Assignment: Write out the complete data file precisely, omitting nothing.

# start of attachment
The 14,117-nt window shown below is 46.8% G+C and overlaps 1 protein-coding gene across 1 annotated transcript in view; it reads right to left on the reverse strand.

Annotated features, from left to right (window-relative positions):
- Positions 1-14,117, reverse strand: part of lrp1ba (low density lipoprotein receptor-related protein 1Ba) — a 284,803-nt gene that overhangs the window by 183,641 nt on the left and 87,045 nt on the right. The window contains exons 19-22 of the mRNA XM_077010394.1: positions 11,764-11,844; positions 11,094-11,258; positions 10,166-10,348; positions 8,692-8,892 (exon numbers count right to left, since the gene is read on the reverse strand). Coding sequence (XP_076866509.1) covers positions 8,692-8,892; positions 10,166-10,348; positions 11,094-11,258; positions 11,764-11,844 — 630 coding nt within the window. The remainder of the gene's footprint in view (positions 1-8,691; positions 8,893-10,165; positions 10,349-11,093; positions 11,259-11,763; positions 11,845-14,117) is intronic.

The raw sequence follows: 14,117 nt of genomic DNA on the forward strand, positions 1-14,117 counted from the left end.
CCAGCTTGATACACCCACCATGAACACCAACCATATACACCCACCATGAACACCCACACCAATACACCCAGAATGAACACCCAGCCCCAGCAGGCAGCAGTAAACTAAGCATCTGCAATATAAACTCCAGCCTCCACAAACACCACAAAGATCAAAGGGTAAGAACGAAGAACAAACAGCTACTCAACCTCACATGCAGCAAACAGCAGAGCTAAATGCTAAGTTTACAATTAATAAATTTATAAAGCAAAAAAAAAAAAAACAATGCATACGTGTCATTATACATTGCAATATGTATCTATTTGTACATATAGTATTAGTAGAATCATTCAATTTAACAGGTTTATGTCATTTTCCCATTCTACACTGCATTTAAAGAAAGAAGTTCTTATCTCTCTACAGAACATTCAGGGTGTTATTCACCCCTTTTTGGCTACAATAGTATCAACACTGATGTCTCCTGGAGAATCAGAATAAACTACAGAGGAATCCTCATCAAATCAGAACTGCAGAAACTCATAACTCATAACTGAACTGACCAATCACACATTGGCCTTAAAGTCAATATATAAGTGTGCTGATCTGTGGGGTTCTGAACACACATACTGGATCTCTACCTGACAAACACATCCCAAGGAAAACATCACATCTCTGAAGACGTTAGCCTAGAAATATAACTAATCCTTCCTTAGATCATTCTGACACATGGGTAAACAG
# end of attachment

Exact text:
The 14,117-nt window shown below is 46.8% G+C and overlaps 1 protein-coding gene across 1 annotated transcript in view; it reads right to left on the reverse strand.

Annotated features, from left to right (window-relative positions):
- Positions 1-14,117, reverse strand: part of lrp1ba (low density lipoprotein receptor-related protein 1Ba) — a 284,803-nt gene that overhangs the window by 183,641 nt on the left and 87,045 nt on the right. The window contains exons 19-22 of the mRNA XM_077010394.1: positions 11,764-11,844; positions 11,094-11,258; positions 10,166-10,348; positions 8,692-8,892 (exon numbers count right to left, since the gene is read on the reverse strand). Coding sequence (XP_076866509.1) covers positions 8,692-8,892; positions 10,166-10,348; positions 11,094-11,258; positions 11,764-11,844 — 630 coding nt within the window. The remainder of the gene's footprint in view (positions 1-8,691; positions 8,893-10,165; positions 10,349-11,093; positions 11,259-11,763; positions 11,845-14,117) is intronic.

The raw sequence follows: 14,117 nt of genomic DNA on the forward strand, positions 1-14,117 counted from the left end.
CCAGCTTGATACACCCACCATGAACACCAACCATATACACCCACCATGAACACCCACACCAATACACCCAGAATGAACACCCAGCCCCAGCAGGCAGCAGTAAACTAAGCATCTGCAATATAAACTCCAGCCTCCACAAACACCACAAAGATCAAAGGGTAAGAACGAAGAACAAACAGCTACTCAACCTCACATGCAGCAAACAGCAGAGCTAAATGCTAAGTTTACAATTAATAAATTTATAAAGCAAAAAAAAAAAAAACAATGCATACGTGTCATTATACATTGCAATATGTATCTATTTGTACATATAGTATTAGTAGAATCATTCAATTTAACAGGTTTATGTCATTTTCCCATTCTACACTGCATTTAAAGAAAGAAGTTCTTATCTCTCTACAGAACATTCAGGGTGTTATTCACCCCTTTTTGGCTACAATAGTATCAACACTGATGTCTCCTGGAGAATCAGAATAAACTACAGAGGAATCCTCATCAAATCAGAACTGCAGAAACTCATAACTCATAACTGAACTGACCAATCACACATTGGCCTTAAAGTCAATATATAAGTGTGCTGATCTGTGGGGTTCTGAACACACATACTGGATCTCTACCTGACAAACACATCCCAAGGAAAACATCACATCTCTGAAGACGTTAGCCTAGAAATATAACTAATCCTTCCTTAGATCATTCTGACACATGGGTAAACAG